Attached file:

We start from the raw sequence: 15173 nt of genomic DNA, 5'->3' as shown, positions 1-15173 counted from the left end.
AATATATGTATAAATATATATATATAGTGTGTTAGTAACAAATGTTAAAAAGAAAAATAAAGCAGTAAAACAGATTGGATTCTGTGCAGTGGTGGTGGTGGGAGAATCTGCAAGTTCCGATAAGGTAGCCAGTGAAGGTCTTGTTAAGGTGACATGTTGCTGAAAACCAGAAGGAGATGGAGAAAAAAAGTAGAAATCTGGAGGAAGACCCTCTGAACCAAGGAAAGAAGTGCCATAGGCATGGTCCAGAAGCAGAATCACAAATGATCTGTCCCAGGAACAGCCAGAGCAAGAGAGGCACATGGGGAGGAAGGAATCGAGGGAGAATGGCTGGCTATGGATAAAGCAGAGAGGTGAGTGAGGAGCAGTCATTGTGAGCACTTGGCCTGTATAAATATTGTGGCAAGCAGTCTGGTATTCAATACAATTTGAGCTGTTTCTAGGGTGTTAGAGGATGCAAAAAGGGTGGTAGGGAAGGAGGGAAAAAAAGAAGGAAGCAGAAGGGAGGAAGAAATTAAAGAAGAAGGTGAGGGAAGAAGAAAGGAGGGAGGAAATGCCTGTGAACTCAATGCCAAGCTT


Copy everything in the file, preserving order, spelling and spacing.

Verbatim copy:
We start from the raw sequence: 15173 nt of genomic DNA, 5'->3' as shown, positions 1-15173 counted from the left end.
AATATATGTATAAATATATATATATAGTGTGTTAGTAACAAATGTTAAAAAGAAAAATAAAGCAGTAAAACAGATTGGATTCTGTGCAGTGGTGGTGGTGGGAGAATCTGCAAGTTCCGATAAGGTAGCCAGTGAAGGTCTTGTTAAGGTGACATGTTGCTGAAAACCAGAAGGAGATGGAGAAAAAAAGTAGAAATCTGGAGGAAGACCCTCTGAACCAAGGAAAGAAGTGCCATAGGCATGGTCCAGAAGCAGAATCACAAATGATCTGTCCCAGGAACAGCCAGAGCAAGAGAGGCACATGGGGAGGAAGGAATCGAGGGAGAATGGCTGGCTATGGATAAAGCAGAGAGGTGAGTGAGGAGCAGTCATTGTGAGCACTTGGCCTGTATAAATATTGTGGCAAGCAGTCTGGTATTCAATACAATTTGAGCTGTTTCTAGGGTGTTAGAGGATGCAAAAAGGGTGGTAGGGAAGGAGGGAAAAAAAGAAGGAAGCAGAAGGGAGGAAGAAATTAAAGAAGAAGGTGAGGGAAGAAGAAAGGAGGGAGGAAATGCCTGTGAACTCAATGCCAAGCTT